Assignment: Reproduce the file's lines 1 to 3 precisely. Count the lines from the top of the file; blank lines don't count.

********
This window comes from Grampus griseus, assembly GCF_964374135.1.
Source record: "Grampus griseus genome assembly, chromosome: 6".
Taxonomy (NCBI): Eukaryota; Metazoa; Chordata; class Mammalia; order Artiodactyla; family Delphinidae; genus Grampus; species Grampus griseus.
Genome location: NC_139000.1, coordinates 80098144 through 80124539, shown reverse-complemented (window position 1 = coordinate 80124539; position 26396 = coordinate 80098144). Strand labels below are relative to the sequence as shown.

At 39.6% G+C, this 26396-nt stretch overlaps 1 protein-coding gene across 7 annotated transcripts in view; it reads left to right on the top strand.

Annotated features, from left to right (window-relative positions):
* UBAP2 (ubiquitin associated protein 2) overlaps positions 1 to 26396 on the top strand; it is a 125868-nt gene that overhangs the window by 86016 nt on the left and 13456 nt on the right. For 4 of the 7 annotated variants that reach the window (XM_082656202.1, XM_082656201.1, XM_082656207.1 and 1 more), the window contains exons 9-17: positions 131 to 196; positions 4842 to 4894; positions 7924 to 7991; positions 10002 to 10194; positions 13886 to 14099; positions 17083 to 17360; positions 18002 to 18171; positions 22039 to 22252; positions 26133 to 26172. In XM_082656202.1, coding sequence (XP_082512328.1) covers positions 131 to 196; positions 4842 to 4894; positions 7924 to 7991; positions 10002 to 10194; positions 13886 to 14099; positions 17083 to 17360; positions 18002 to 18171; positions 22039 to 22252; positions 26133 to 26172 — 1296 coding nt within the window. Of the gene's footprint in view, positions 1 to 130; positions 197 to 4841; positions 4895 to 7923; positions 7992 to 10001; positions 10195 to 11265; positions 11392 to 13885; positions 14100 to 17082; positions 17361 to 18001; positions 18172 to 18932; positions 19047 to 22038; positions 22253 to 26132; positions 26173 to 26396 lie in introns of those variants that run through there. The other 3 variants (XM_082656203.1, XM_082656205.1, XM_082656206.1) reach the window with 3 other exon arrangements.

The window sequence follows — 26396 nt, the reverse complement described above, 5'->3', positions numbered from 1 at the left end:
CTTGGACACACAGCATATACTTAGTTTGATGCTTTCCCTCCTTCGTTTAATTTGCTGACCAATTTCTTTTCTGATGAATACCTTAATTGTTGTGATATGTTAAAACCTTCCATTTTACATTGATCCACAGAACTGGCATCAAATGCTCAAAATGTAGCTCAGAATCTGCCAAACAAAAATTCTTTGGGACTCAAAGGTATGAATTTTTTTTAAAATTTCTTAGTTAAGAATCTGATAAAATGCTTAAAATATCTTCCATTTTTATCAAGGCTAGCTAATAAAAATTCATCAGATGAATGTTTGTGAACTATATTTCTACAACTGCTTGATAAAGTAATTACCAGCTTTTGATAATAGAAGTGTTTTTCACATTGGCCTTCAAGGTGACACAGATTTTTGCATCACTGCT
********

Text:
This window comes from Grampus griseus, assembly GCF_964374135.1.
Source record: "Grampus griseus genome assembly, chromosome: 6".
Taxonomy (NCBI): Eukaryota; Metazoa; Chordata; class Mammalia; order Artiodactyla; family Delphinidae; genus Grampus; species Grampus griseus.